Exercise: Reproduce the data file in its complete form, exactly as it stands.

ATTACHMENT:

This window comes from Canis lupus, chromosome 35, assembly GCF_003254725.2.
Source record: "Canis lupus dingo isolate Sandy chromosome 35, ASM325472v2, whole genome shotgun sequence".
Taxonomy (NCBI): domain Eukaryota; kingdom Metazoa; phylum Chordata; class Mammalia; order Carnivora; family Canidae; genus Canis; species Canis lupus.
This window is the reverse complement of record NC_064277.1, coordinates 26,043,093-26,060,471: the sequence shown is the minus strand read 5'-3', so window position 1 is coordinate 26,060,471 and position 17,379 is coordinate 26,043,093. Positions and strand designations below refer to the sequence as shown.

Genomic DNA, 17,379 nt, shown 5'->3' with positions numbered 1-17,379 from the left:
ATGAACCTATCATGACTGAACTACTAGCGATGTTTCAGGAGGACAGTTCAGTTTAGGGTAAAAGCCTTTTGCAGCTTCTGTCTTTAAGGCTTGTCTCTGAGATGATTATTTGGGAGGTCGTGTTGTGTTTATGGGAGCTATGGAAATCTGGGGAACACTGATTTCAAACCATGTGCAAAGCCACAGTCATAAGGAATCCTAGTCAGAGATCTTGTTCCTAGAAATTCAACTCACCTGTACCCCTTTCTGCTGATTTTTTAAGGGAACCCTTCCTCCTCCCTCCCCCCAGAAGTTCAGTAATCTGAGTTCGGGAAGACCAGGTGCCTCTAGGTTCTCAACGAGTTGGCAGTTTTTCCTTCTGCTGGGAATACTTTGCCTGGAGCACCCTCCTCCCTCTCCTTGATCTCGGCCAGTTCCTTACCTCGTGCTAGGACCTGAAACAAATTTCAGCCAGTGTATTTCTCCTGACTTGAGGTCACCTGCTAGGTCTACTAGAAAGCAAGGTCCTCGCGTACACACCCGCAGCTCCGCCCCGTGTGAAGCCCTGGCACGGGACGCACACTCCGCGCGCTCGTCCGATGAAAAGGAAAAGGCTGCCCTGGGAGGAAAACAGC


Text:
This window comes from Canis lupus, chromosome 35, assembly GCF_003254725.2.
Source record: "Canis lupus dingo isolate Sandy chromosome 35, ASM325472v2, whole genome shotgun sequence".
Taxonomy (NCBI): domain Eukaryota; kingdom Metazoa; phylum Chordata; class Mammalia; order Carnivora; family Canidae; genus Canis; species Canis lupus.
This window is the reverse complement of record NC_064277.1, coordinates 26,043,093-26,060,471: the sequence shown is the minus strand read 5'-3', so window position 1 is coordinate 26,060,471 and position 17,379 is coordinate 26,043,093. Positions and strand designations below refer to the sequence as shown.

Genomic DNA, 17,379 nt, shown 5'->3' with positions numbered 1-17,379 from the left:
ATGAACCTATCATGACTGAACTACTAGCGATGTTTCAGGAGGACAGTTCAGTTTAGGGTAAAAGCCTTTTGCAGCTTCTGTCTTTAAGGCTTGTCTCTGAGATGATTATTTGGGAGGTCGTGTTGTGTTTATGGGAGCTATGGAAATCTGGGGAACACTGATTTCAAACCATGTGCAAAGCCACAGTCATAAGGAATCCTAGTCAGAGATCTTGTTCCTAGAAATTCAACTCACCTGTACCCCTTTCTGCTGATTTTTTAAGGGAACCCTTCCTCCTCCCTCCCCCCAGAAGTTCAGTAATCTGAGTTCGGGAAGACCAGGTGCCTCTAGGTTCTCAACGAGTTGGCAGTTTTTCCTTCTGCTGGGAATACTTTGCCTGGAGCACCCTCCTCCCTCTCCTTGATCTCGGCCAGTTCCTTACCTCGTGCTAGGACCTGAAACAAATTTCAGCCAGTGTATTTCTCCTGACTTGAGGTCACCTGCTAGGTCTACTAGAAAGCAAGGTCCTCGCGTACACACCCGCAGCTCCGCCCCGTGTGAAGCCCTGGCACGGGACGCACACTCCGCGCGCTCGTCCGATGAAAAGGAAAAGGCTGCCCTGGGAGGAAAACAGC